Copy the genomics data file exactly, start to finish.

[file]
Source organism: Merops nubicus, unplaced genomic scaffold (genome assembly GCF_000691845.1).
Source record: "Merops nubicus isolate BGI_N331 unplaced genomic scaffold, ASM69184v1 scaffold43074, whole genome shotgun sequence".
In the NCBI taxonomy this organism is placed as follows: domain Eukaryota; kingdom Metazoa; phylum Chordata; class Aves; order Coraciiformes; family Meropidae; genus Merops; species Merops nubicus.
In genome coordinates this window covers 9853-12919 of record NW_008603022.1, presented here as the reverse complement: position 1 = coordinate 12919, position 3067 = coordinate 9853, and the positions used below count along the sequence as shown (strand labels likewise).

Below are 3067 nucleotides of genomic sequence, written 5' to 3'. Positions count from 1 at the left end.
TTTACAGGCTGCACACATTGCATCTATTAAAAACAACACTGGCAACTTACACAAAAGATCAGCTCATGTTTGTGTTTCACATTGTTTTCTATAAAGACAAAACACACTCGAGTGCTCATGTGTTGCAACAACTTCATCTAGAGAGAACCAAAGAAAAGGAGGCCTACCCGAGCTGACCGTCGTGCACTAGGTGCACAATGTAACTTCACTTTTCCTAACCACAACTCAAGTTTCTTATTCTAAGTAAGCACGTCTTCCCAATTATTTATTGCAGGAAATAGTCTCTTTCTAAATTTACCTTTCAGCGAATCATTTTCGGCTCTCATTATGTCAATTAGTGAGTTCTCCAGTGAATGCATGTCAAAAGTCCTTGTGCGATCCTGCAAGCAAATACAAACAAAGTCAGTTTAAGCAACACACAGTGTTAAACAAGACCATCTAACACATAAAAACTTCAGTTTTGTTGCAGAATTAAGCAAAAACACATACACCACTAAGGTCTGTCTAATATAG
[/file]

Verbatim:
Source organism: Merops nubicus, unplaced genomic scaffold (genome assembly GCF_000691845.1).
Source record: "Merops nubicus isolate BGI_N331 unplaced genomic scaffold, ASM69184v1 scaffold43074, whole genome shotgun sequence".
In the NCBI taxonomy this organism is placed as follows: domain Eukaryota; kingdom Metazoa; phylum Chordata; class Aves; order Coraciiformes; family Meropidae; genus Merops; species Merops nubicus.
In genome coordinates this window covers 9853-12919 of record NW_008603022.1, presented here as the reverse complement: position 1 = coordinate 12919, position 3067 = coordinate 9853, and the positions used below count along the sequence as shown (strand labels likewise).

Below are 3067 nucleotides of genomic sequence, written 5' to 3'. Positions count from 1 at the left end.
TTTACAGGCTGCACACATTGCATCTATTAAAAACAACACTGGCAACTTACACAAAAGATCAGCTCATGTTTGTGTTTCACATTGTTTTCTATAAAGACAAAACACACTCGAGTGCTCATGTGTTGCAACAACTTCATCTAGAGAGAACCAAAGAAAAGGAGGCCTACCCGAGCTGACCGTCGTGCACTAGGTGCACAATGTAACTTCACTTTTCCTAACCACAACTCAAGTTTCTTATTCTAAGTAAGCACGTCTTCCCAATTATTTATTGCAGGAAATAGTCTCTTTCTAAATTTACCTTTCAGCGAATCATTTTCGGCTCTCATTATGTCAATTAGTGAGTTCTCCAGTGAATGCATGTCAAAAGTCCTTGTGCGATCCTGCAAGCAAATACAAACAAAGTCAGTTTAAGCAACACACAGTGTTAAACAAGACCATCTAACACATAAAAACTTCAGTTTTGTTGCAGAATTAAGCAAAAACACATACACCACTAAGGTCTGTCTAATATAG